A place may be a space, but it’s not always a community. A community may be a place, but doesn’t have to occupy a particular space. A space may lack community and therefore fail to be a place at all. Or at least a place worth visiting. Semantics are never a good thing when jet lagged.
Organisations are obsessed with spaces: creating space, occupying space, making spaces secret or social, trying to make people act in certain ways in certain spaces, and not to act in certain ways in others. Organisations often partition the world by space.
Places we remember: the place we grew up in, the place we had our first date, the place we are happiest. Places are spaces, overlaid with context. Places are special, spaces are two a penny.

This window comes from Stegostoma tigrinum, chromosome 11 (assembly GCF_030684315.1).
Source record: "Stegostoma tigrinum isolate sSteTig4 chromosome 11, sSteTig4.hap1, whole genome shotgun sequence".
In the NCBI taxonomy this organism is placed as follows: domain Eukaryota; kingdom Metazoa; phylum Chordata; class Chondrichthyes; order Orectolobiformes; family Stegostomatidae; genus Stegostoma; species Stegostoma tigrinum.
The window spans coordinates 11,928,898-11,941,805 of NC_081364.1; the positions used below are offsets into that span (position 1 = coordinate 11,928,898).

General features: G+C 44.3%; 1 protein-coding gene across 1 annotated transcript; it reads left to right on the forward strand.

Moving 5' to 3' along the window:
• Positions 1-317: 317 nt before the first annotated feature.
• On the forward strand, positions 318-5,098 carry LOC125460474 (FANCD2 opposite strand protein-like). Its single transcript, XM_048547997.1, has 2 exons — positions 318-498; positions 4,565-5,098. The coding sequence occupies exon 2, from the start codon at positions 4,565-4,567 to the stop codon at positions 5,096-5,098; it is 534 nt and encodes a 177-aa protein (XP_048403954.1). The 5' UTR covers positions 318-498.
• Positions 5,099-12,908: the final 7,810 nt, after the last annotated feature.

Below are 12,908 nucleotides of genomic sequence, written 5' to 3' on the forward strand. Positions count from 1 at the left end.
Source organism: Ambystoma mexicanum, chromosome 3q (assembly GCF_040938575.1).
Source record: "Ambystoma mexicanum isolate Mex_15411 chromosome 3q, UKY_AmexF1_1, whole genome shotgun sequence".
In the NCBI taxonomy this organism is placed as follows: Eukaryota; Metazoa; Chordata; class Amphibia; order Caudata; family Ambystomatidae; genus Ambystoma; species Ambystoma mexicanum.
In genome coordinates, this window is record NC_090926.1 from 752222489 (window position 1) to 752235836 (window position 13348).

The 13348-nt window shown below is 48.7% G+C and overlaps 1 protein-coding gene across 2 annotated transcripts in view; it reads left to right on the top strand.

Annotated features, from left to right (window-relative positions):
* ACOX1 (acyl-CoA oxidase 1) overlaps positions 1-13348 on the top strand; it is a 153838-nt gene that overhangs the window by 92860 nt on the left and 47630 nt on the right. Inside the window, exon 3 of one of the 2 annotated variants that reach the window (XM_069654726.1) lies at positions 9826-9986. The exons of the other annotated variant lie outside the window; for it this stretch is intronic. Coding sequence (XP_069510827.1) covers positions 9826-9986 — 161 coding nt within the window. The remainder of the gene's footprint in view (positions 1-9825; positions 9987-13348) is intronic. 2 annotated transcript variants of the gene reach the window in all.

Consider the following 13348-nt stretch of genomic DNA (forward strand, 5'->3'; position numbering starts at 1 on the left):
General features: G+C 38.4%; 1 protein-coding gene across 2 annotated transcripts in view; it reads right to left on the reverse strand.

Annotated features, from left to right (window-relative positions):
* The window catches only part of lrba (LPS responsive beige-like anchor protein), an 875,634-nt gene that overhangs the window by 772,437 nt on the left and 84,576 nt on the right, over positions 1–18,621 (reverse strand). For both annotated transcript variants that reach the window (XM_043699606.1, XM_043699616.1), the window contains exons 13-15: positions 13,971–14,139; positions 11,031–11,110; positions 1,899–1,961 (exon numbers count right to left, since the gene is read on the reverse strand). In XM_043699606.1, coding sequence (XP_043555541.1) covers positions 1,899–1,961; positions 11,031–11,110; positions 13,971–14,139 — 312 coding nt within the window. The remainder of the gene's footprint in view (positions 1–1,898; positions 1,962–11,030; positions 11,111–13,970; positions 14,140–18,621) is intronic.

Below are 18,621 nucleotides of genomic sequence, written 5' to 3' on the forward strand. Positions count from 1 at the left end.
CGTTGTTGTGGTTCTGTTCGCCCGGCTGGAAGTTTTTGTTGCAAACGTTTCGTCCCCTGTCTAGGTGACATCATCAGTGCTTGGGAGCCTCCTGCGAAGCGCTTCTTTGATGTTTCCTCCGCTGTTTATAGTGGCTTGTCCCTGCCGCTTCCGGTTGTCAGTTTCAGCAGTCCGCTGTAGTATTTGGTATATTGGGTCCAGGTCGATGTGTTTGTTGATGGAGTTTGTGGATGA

Community is about conversations: it’s independent of both place and space. You can build a space, but unless it’s an appealing place, we won’t get community.
The conversations where community resides are mobile, fluid, adaptable: try to own the technology and the conversation moves. Try to control the conversation and it ebbs around your fingers, flowing into new and possibly secret spaces.
Community decides if a space is a place: it’s the community who has the final say. Sure, we can make people come together, but we can’t make them be a coherent community. We can impose purpose, but never values.
So maybe organisations need to focus less on spaces and more on community, because if we build our communities to be high functioning, they will make a place that they value to inhabit. And if we are lucky, we’ll be invited to visit.